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Nicholas Iovino, Courthouse News, Mar. 9, 2021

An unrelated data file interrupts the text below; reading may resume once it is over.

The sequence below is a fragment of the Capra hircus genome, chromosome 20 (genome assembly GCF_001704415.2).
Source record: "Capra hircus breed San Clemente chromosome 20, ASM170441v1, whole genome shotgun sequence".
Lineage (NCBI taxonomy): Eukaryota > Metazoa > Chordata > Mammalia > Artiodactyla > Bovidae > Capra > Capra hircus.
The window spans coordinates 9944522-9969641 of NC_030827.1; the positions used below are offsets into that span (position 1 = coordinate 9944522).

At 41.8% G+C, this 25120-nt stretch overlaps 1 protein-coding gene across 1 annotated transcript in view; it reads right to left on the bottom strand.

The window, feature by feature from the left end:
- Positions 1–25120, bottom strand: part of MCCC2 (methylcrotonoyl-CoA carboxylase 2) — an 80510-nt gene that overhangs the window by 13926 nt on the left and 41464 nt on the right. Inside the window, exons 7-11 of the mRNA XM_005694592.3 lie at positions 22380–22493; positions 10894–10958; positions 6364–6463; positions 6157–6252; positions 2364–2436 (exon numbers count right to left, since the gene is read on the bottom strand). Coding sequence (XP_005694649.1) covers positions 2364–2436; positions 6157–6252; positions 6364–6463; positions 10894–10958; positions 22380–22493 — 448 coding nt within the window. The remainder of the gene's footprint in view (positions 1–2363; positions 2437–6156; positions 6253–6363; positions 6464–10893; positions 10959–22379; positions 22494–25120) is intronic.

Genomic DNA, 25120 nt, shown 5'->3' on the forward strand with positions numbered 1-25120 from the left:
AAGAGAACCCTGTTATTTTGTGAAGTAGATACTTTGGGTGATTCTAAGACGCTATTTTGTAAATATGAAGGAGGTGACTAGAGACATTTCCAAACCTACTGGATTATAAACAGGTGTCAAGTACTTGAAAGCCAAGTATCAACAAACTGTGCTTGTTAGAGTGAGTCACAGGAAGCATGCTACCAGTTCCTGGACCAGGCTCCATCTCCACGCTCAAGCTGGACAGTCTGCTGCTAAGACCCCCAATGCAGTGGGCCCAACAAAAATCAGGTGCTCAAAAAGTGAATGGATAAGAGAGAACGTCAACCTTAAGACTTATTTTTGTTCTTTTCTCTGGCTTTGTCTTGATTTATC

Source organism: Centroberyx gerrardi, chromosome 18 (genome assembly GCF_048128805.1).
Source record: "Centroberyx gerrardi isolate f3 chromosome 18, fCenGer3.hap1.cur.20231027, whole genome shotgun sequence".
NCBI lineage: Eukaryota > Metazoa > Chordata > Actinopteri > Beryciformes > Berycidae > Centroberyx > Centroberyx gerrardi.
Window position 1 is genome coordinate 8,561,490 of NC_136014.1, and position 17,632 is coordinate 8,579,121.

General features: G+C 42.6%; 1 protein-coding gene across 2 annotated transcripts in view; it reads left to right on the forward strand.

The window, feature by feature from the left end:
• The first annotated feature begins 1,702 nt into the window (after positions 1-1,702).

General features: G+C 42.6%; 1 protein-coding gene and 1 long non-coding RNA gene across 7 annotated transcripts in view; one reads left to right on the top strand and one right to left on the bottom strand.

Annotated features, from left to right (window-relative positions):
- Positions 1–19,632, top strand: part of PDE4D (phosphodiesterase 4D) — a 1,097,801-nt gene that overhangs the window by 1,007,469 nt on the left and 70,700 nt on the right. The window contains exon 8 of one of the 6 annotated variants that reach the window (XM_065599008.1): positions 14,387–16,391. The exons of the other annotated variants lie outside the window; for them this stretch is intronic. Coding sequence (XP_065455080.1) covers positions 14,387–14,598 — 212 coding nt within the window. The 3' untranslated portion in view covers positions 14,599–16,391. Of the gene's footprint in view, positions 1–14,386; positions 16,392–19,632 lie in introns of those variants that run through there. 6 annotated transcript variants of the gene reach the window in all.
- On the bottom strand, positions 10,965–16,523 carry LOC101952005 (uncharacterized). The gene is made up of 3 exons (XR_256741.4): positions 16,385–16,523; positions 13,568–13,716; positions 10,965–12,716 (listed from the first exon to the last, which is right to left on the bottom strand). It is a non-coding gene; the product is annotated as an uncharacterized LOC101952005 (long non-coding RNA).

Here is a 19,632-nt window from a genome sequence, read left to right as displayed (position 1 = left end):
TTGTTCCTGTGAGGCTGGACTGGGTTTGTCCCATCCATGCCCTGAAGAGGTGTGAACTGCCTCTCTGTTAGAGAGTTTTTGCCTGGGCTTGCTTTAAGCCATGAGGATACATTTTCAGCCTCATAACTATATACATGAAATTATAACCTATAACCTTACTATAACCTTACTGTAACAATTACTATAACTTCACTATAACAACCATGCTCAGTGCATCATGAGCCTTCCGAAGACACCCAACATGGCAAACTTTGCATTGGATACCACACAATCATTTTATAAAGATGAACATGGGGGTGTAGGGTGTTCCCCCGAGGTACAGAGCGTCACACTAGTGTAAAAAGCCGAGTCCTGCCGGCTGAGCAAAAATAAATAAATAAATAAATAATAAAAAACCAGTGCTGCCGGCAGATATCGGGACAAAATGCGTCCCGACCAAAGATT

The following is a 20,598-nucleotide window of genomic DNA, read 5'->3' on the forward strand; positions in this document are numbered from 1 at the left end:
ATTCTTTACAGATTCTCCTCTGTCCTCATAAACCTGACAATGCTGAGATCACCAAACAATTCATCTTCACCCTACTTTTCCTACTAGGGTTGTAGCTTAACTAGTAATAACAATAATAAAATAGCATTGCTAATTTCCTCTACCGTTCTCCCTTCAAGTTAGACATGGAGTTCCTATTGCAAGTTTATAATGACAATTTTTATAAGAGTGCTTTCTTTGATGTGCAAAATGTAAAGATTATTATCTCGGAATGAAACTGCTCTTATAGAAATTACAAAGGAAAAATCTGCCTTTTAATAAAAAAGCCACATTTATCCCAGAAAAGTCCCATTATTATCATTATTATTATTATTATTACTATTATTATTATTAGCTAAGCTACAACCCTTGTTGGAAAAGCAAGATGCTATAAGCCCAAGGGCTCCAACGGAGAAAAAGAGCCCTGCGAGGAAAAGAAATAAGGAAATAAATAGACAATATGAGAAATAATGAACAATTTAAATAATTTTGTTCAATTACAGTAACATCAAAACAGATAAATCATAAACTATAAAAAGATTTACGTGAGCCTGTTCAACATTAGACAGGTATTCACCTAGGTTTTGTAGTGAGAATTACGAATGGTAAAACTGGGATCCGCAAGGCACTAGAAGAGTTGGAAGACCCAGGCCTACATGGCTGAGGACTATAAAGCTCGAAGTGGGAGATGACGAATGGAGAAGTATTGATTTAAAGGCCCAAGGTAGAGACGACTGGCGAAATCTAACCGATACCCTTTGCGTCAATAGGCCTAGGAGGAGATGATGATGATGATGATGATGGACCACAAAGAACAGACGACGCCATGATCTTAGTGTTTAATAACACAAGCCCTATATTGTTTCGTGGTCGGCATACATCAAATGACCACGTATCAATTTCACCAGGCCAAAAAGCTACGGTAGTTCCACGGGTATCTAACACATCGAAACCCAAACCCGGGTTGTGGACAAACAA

"A federal judge signaled Tuesday that she will block a series of Trump-era changes to immigration court procedures that critics say make it harder for noncitizens to fight deportation orders. The rule finalized on Dec. 16, 2020, limits immigration judges’ power to stay cases, reopen cases, set briefing schedules and grant extensions. The Trump administration argued the reforms are intended to promote efficiency. Critics say the administration did not consider that the changes could prevent immigrants from obtaining relief they are entitled to pursue under federal law. “I don’t think it’s appropriate to say it’s more efficient this way, even if people are not getting the benefit of relief that Congress provided,” Senior U.S. District Judge Susan Illston said during a virtual hearing. ... In their motion for a preliminary injunction, the legal aid groups argued that multiple commenters stated “they were unable to address the interplay of the rule with other proposals — an issue defendants sidestepped completely.” Judge Illston did not find the limited comment period legally sufficient. “I do believe the 30-day comment period was inadequate and that renders the whole thing arbitrary and capricious,” Illston said. ... The judge added that she found an amicus brief submitted by 37 former immigration law judges particularly illuminating because it helped illustrate some of “real-life consequences” of the rule. The former immigration judges wrote that the rule “makes it more difficult for applicants and defense counsel to brief relevant issues and present evidence, creates new challenges for immigration judges to consider extraordinary changes in circumstances and to control the timing of their own docket, and severely limits the [Board of Immigration Appeals’] authority to make legally sound decisions and remain an apolitical rung in the immigration system.”